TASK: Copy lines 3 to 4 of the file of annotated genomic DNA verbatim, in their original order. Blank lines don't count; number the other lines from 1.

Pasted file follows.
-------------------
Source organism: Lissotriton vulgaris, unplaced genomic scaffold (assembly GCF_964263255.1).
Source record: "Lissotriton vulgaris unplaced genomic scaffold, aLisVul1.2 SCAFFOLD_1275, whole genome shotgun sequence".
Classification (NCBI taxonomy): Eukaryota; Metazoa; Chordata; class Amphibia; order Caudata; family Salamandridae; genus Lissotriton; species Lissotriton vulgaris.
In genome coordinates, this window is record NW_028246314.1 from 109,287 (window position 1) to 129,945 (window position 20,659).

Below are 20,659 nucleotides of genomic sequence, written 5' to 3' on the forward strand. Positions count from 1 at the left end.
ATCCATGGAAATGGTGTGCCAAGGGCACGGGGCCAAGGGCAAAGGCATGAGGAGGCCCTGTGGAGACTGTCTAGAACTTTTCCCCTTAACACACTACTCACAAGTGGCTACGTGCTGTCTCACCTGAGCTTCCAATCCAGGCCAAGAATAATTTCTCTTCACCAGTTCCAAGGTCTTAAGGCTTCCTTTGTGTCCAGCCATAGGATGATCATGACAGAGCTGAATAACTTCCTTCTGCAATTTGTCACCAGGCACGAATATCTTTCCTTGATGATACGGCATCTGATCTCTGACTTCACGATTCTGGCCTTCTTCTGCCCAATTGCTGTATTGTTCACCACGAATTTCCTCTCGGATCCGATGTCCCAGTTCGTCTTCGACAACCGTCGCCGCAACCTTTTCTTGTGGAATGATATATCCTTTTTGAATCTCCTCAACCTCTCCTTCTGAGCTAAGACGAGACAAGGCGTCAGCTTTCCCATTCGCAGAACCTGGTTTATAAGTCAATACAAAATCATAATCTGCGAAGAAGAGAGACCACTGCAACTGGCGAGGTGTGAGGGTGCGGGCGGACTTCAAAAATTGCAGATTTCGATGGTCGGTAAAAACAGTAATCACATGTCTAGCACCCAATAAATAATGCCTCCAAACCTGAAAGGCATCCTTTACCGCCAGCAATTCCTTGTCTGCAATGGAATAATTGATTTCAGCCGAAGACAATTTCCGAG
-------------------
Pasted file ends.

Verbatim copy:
Classification (NCBI taxonomy): Eukaryota; Metazoa; Chordata; class Amphibia; order Caudata; family Salamandridae; genus Lissotriton; species Lissotriton vulgaris.
In genome coordinates, this window is record NW_028246314.1 from 109,287 (window position 1) to 129,945 (window position 20,659).